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Our hearts are key to our survival. The American Heart Association says each day your heart beats about 100,000 times and moves 2,000 gallons of blood.
The heart is divided into four chambers.
The atria act as reservoirs for the blood before it moves on to the larger ventricles. The ventricles are the strong pumps of the heart with the left one, the one that pushes blood out to most of the body, being the strongest. The job of the heart’s valves is to keep the blood moving all in one direction, but problems can occur. Valve problems can be congenital, or they can result from aging, infection, or diseases. Valve disorders can also lead to other heart problems such as congestive heart failure.
Here are more causes of heart disease:
Congenital Heart Defects:
Heart defects are among the most common birth defects in the United States, according to the March of Dimes, affecting nearly one in every 100 births. Congenital (meaning present at birth) heart defects can affect any part of the heart. They can range from problems that pose no health risks to problems that are life threatening. Sometimes congenital heart defects produce early symptoms, such as gray or bluish skin tone. Sometimes symptoms are delayed for years. Occasionally, congenital heart defects produce no symptoms at all. One thing congenital heart defects have in common is that in most cases, we don’t exactly know why they develop.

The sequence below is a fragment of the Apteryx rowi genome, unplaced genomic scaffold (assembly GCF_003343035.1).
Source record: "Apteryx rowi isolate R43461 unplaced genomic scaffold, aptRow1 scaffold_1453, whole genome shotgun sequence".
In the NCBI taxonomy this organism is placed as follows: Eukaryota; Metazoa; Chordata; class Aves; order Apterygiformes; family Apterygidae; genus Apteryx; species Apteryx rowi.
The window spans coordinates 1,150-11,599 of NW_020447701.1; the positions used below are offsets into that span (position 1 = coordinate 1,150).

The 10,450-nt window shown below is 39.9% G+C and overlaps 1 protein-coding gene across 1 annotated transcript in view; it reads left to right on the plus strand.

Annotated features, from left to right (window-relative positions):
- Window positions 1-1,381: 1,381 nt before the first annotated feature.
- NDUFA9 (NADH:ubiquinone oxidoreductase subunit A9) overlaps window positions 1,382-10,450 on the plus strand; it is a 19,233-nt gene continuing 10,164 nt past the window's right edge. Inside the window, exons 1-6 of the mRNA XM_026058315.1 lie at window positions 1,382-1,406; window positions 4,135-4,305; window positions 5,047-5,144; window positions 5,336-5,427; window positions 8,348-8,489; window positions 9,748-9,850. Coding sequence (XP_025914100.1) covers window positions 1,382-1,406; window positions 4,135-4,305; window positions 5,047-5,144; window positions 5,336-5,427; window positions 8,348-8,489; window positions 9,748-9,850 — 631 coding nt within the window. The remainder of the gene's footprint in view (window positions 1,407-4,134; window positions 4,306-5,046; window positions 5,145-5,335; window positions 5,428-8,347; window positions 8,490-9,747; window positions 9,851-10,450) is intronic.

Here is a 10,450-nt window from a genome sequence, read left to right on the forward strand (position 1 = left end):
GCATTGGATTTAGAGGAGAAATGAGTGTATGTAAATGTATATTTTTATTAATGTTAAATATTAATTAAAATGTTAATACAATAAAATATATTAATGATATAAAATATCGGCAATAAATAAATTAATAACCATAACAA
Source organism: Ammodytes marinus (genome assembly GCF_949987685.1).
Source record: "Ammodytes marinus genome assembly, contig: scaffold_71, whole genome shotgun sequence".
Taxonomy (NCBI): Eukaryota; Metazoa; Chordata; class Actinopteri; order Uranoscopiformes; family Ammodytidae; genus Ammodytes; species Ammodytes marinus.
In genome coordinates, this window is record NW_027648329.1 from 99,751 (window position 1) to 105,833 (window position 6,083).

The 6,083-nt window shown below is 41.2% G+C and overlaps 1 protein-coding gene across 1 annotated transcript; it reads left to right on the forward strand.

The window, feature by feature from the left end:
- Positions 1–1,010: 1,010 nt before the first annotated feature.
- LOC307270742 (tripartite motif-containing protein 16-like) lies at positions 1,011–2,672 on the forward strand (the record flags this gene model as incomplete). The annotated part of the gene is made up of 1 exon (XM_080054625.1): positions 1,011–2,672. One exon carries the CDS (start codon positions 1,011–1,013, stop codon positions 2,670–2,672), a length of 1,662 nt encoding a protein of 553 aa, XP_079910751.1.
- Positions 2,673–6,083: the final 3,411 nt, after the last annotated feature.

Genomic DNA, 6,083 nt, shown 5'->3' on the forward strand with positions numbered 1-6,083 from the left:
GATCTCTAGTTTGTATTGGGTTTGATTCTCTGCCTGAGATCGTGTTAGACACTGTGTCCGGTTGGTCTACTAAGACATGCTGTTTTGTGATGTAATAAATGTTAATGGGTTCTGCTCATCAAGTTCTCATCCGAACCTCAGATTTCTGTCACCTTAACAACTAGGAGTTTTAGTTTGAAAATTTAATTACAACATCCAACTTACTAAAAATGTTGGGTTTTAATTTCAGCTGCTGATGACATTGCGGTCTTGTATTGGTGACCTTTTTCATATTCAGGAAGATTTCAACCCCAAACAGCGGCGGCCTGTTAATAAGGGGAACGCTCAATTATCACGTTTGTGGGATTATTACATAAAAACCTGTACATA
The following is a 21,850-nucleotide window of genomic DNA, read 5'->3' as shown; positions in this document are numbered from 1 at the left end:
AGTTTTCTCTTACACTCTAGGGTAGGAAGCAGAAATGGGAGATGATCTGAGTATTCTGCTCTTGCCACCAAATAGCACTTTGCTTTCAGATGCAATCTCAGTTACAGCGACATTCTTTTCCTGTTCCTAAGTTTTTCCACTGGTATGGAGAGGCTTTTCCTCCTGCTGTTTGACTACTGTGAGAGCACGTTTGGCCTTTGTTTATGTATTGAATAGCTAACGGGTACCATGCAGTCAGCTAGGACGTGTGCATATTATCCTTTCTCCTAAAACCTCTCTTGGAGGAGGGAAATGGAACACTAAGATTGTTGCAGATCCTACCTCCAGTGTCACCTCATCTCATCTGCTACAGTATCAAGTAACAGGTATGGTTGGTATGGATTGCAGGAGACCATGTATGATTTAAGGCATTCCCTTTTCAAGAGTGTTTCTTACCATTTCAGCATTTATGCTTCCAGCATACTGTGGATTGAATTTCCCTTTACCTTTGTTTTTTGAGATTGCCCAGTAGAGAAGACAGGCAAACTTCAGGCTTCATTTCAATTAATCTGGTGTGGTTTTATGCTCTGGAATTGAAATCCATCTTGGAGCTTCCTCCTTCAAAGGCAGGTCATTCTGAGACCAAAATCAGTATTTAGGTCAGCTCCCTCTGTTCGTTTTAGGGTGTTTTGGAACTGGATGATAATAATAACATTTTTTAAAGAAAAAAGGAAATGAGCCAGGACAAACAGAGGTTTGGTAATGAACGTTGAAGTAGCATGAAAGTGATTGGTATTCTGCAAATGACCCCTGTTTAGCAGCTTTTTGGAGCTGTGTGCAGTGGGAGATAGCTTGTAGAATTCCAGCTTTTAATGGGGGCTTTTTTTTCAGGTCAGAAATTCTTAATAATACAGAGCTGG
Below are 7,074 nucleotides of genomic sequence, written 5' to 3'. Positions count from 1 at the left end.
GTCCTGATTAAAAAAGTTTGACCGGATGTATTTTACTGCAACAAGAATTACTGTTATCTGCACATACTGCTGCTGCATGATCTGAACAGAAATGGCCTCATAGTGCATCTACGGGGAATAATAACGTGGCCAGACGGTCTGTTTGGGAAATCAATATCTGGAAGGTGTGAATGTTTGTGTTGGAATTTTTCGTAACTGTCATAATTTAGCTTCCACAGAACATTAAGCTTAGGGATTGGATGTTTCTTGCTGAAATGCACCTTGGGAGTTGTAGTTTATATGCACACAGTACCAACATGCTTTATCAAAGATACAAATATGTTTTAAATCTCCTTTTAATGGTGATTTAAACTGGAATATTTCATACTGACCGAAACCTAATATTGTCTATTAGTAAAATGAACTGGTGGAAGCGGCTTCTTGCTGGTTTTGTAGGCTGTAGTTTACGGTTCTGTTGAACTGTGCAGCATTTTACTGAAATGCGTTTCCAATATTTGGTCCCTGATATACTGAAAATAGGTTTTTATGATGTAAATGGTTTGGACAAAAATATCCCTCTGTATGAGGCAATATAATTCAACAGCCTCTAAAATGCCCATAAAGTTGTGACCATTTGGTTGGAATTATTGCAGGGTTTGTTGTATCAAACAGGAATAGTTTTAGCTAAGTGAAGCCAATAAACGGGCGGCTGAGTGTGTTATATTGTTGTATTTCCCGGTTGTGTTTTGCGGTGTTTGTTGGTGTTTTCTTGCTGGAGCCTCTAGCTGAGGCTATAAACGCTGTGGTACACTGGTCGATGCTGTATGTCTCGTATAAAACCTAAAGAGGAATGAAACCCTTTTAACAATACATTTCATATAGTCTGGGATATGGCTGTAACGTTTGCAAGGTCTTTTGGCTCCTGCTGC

Potential risk factors include:
- Medications taken during pregnancy
- Viruses affecting the mother during pregnancy.
Women with chronic conditions such as diabetes are also at higher risk, and need to monitor their condition closely during pregnancy. Children with other issues, such as Down syndrome, are also at increased risk.
As we age, our arteries tend to thicken, get stiffer and narrow. That is called arteriosclerosis. A form of arteriosclerosis is atherosclerosis. Atherosclerosis is the build-up of plaque and cholesterol in large and medium sized arteries. A narrowing of the arteries from a build-up of plaque can lead to coronary heart disease. This can affect even the smallest arteries in the body, for example the tiny arteries that feed the heart.
The first symptoms of both secondary and primary PH are frequently tiredness, with many patients thinking they tire easily because they are simply out of shape.
- Difficulty in breathing (dyspnea)
- Fainting spells (syncope)
- Swelling in the ankles or legs (edema)
- Bluish lips and skin (cyanosis)
- Chest pain (angina)
Patients with PPH may also complain of a racing pulse and many feel they have trouble getting enough air. Palpitations, a strong throbbing sensation brought on by the increased rate of the heartbeat, can also cause discomfort.
In cases of secondary pulmonary hypertension, where the cause is known, it is important to try to get the causes under control. However, once you have pulmonary hypertension (especially if you’ve had it for some time), curing the disease that caused it may not make it go away. You may also need additional treatment.